Three-race format for TCR Bathurst International

The TCR field at last year’s Bathurst 6 Hour. Picture: Supercheap Auto TCR Australia Series

A three-race format for TCR’s Supercheap Auto Bathurst International event has been revealed with the publication of the 2022 Sporting Regulations.

As was the case when the 2021 Supercheap Auto TCR Australia Series wrapped up as part of last year’s six-day Repco Bathurst 1000 extravaganza, the final round of this year’s campaign will be comprised of a trio of 21-lap races.

That is revealed in Article S8 of the series’ 2022 Sporting Regulations, which stipulate that the other six rounds of the series shall also be run to a three-race format, although each of those will be 30-minute encounters converted to a prescribed number of laps.

The relevant sections of the 2022 Sporting Regulations

The original plan for the Bathurst International dating at least as far back as 2019 was a two-driver, 500km enduro race which would attract competitors from TCR series the world over.

That specific concept was shelved in 2020 due to Australia’s external border closure, before what would have been the inaugural event was cancelled altogether due to state travel restrictions.

No commitment to the 2021 format was given until the ‘TCR Bathurst 400’ was announced in July, notwithstanding Speedcafe.com’s understanding that Supercars’ season-opening ‘Mount Panorama 500’ was so named because the ‘Bathurst 500’ moniker was already taken.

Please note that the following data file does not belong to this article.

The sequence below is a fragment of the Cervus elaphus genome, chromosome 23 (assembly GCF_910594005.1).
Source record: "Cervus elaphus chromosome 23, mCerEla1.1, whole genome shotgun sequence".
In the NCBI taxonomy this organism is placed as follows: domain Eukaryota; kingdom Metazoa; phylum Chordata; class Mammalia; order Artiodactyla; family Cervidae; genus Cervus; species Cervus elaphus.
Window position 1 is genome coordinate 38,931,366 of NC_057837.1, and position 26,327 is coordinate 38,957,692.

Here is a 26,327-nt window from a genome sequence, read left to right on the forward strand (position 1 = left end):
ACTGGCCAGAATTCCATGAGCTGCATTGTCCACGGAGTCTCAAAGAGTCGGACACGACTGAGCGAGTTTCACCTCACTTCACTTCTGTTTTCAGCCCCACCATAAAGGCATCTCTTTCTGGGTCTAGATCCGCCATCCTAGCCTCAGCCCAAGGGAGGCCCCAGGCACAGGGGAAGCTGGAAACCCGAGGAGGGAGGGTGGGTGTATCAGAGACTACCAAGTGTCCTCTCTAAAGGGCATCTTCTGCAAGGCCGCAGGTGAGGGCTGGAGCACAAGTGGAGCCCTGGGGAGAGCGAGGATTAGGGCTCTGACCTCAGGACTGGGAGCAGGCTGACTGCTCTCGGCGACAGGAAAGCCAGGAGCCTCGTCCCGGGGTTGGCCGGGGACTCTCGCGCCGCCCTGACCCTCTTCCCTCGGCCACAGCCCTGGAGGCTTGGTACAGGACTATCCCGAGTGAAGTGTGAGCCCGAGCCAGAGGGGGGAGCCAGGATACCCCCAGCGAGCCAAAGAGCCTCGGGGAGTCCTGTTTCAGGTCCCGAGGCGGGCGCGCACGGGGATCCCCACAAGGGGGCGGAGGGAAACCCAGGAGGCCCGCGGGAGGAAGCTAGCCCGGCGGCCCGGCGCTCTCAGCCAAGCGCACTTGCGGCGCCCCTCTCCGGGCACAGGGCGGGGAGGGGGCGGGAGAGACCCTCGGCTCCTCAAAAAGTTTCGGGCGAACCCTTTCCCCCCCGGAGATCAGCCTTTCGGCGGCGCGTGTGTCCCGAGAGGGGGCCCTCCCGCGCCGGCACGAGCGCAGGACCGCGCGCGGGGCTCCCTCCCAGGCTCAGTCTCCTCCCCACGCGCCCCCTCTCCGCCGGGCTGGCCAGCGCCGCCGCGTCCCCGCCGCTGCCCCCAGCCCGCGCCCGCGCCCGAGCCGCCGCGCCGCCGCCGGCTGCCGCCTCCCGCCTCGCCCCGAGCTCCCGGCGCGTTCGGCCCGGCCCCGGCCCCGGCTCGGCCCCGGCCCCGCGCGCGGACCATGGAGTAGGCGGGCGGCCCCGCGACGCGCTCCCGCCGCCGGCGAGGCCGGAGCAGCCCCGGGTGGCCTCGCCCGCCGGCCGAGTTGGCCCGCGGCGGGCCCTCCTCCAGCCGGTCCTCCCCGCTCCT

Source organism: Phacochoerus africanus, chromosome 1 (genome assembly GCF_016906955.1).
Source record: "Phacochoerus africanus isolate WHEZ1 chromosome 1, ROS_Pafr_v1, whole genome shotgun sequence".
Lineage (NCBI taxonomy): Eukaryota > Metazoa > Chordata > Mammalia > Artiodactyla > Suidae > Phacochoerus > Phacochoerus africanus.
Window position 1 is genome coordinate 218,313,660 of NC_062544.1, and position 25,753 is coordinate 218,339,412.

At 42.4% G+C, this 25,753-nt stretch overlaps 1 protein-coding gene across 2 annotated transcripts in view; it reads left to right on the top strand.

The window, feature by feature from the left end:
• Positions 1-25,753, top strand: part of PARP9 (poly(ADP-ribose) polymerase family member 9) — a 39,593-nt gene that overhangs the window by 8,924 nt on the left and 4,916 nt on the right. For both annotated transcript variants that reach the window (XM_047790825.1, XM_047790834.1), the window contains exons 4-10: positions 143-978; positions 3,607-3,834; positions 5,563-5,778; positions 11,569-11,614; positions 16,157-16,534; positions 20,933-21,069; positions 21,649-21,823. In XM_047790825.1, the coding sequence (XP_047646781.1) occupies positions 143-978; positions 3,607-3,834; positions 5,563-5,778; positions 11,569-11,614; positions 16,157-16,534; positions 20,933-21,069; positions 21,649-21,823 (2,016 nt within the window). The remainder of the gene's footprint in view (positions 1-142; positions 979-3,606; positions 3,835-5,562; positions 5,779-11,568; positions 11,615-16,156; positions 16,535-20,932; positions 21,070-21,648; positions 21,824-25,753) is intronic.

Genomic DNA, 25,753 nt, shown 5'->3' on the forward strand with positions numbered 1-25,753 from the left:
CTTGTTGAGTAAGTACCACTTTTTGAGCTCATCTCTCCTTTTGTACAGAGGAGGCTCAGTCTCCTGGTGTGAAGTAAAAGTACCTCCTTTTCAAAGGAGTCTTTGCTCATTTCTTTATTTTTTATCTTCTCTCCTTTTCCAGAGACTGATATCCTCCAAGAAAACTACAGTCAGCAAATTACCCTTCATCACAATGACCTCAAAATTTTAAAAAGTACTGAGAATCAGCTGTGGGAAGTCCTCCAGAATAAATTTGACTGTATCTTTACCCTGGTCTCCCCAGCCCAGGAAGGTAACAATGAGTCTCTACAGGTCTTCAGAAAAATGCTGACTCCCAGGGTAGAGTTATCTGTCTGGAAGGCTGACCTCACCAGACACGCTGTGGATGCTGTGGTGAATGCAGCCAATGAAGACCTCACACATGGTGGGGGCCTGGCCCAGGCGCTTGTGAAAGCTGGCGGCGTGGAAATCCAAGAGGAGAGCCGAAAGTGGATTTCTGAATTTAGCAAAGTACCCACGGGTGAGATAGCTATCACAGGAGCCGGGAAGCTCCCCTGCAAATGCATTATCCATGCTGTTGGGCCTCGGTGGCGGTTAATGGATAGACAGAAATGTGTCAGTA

To be clear, the revelation that the 400km format will persist into 2022 hardly rules out a significant international element, especially as ‘fortress Australia’ begins to open up later this month.

However, it is highly likely that the call has been made for reasons of cost, specifically the expenses of facilitating in-race refuelling.

A 21-lap contest around the Mount Panorama Motor Racing Circuit amounts to just over 130km of racing, with sighting laps and the like on top of that.

Australian Racing Group CEO Matt Braid told Speedcafe.com last August regarding the 2021 format, “One of the reasons we went to the three races, 21-lap [format] and the 400km versus 500km is obviously the investment to switch to endurance spec on the cars is significant.

“We didn’t want to put more burden on the teams this year if we weren’t going to have a fully-fledged enduro with internationals.

“A component to consider was obviously the financial impact on the teams to upgrade or alter the specifications of the cars, particularly around refuelling.

“That was not the only reason, but certainly a factor in looking at how we could do an alternate longer distance format without looking at the refuelling capabilities.”

Consistent with its status and race lengths, Round 7 will be worth 50 percent more points than the preceding six rounds.

The winners of Races 1 and 3 at the Bathurst International will receive 75 points each, while the Race 2 winner gets 60 points, as compared to a 50-40-50 yield for the other events.

Race 2 is worth less than the others due to the nature of its grid determination.

Round 1 of the 2022 Supercheap Auto TCR Australia Series is the headline act this weekend at Symmons Plains, where AWC Race Tasmania is being held.

Will Brown set the pace in a Melbourne Performance Centre Audi in Practice 1, with Practice 2 due to start at 14:15 local time/AEDT.

Tomorrow’s action will be streamed live on Stan Sport.

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